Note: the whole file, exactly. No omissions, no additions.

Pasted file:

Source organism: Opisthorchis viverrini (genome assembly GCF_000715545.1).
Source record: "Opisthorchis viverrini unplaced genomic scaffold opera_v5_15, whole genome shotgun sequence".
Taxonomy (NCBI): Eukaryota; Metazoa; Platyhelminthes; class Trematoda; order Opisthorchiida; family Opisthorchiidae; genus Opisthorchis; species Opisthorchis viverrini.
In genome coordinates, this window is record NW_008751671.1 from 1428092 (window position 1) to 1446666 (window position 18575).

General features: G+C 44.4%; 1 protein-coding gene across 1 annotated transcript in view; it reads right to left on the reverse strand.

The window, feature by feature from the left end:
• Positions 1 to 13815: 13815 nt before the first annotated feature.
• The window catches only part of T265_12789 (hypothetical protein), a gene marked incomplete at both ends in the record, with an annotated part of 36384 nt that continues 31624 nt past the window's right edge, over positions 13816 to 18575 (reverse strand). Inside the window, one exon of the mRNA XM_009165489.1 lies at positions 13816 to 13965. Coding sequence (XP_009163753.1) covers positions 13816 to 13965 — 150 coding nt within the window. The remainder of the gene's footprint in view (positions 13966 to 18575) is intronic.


Source organism: Opisthorchis viverrini (genome assembly GCF_000715545.1).
Source record: "Opisthorchis viverrini unplaced genomic scaffold opera_v5_15, whole genome shotgun sequence".
Taxonomy (NCBI): Eukaryota; Metazoa; Platyhelminthes; class Trematoda; order Opisthorchiida; family Opisthorchiidae; genus Opisthorchis; species Opisthorchis viverrini.
In genome coordinates, this window is record NW_008751671.1 from 1428092 (window position 1) to 1446666 (window position 18575).

General features: G+C 44.4%; 1 protein-coding gene across 1 annotated transcript in view; it reads right to left on the reverse strand.

The window, feature by feature from the left end:
• Positions 1 to 13815: 13815 nt before the first annotated feature.
• The window catches only part of T265_12789 (hypothetical protein), a gene marked incomplete at both ends in the record, with an annotated part of 36384 nt that continues 31624 nt past the window's right edge, over positions 13816 to 18575 (reverse strand). Inside the window, one exon of the mRNA XM_009165489.1 lies at positions 13816 to 13965. Coding sequence (XP_009163753.1) covers positions 13816 to 13965 — 150 coding nt within the window. The remainder of the gene's footprint in view (positions 13966 to 18575) is intronic.